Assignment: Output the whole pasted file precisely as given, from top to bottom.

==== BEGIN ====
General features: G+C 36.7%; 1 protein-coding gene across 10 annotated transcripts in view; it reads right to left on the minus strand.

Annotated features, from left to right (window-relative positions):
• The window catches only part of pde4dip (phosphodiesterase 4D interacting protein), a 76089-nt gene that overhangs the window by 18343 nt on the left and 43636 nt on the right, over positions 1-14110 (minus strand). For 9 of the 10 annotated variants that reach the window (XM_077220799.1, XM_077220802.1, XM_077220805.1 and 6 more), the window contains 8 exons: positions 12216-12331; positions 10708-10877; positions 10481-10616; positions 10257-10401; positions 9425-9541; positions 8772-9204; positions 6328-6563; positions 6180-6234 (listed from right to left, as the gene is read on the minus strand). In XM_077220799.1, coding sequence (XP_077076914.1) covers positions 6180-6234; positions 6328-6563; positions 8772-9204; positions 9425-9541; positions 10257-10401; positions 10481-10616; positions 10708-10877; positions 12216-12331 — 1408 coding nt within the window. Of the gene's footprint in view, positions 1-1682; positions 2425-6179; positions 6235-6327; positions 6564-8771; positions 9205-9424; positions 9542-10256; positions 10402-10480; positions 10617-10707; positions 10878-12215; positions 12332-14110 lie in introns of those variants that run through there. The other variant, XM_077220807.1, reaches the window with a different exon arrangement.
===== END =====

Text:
General features: G+C 36.7%; 1 protein-coding gene across 10 annotated transcripts in view; it reads right to left on the minus strand.

Annotated features, from left to right (window-relative positions):
• The window catches only part of pde4dip (phosphodiesterase 4D interacting protein), a 76089-nt gene that overhangs the window by 18343 nt on the left and 43636 nt on the right, over positions 1-14110 (minus strand). For 9 of the 10 annotated variants that reach the window (XM_077220799.1, XM_077220802.1, XM_077220805.1 and 6 more), the window contains 8 exons: positions 12216-12331; positions 10708-10877; positions 10481-10616; positions 10257-10401; positions 9425-9541; positions 8772-9204; positions 6328-6563; positions 6180-6234 (listed from right to left, as the gene is read on the minus strand). In XM_077220799.1, coding sequence (XP_077076914.1) covers positions 6180-6234; positions 6328-6563; positions 8772-9204; positions 9425-9541; positions 10257-10401; positions 10481-10616; positions 10708-10877; positions 12216-12331 — 1408 coding nt within the window. Of the gene's footprint in view, positions 1-1682; positions 2425-6179; positions 6235-6327; positions 6564-8771; positions 9205-9424; positions 9542-10256; positions 10402-10480; positions 10617-10707; positions 10878-12215; positions 12332-14110 lie in introns of those variants that run through there. The other variant, XM_077220807.1, reaches the window with a different exon arrangement.